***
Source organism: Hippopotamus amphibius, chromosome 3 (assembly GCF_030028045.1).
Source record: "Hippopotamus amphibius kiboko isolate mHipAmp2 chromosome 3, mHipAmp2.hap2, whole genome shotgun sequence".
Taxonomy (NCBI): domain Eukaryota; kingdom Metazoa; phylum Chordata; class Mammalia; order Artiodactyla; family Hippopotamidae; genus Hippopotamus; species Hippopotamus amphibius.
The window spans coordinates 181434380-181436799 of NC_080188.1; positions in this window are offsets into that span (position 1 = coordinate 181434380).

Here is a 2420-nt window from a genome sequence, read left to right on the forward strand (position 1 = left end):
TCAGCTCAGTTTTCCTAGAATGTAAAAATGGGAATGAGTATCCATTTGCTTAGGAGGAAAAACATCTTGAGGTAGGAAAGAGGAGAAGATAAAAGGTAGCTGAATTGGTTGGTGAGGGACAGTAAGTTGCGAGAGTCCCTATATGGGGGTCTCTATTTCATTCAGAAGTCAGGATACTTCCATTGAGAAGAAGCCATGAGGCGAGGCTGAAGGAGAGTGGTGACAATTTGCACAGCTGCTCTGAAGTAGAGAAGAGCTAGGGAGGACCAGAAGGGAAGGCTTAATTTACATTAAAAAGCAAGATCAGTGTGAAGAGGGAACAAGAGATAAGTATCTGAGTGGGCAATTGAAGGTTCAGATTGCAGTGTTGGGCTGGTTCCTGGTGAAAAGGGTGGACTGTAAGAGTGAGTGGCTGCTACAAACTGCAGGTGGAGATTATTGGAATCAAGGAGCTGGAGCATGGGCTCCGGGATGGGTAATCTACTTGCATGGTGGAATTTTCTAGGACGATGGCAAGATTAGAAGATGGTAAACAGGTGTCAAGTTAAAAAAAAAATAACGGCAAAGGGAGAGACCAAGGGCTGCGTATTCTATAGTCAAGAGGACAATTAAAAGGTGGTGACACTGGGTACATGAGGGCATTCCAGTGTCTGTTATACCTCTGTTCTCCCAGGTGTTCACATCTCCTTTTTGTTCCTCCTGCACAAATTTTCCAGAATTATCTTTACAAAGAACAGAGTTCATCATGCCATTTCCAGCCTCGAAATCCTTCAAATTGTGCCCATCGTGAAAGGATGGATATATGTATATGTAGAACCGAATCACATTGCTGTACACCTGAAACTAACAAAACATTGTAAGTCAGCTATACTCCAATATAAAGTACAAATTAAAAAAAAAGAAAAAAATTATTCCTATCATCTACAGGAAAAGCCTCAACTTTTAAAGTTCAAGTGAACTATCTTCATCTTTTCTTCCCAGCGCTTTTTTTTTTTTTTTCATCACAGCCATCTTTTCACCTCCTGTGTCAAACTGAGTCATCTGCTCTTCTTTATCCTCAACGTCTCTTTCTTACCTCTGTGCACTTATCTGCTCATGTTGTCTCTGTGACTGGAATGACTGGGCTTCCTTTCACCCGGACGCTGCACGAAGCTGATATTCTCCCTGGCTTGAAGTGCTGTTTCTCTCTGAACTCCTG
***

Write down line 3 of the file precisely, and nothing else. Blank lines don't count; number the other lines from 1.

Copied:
Taxonomy (NCBI): domain Eukaryota; kingdom Metazoa; phylum Chordata; class Mammalia; order Artiodactyla; family Hippopotamidae; genus Hippopotamus; species Hippopotamus amphibius.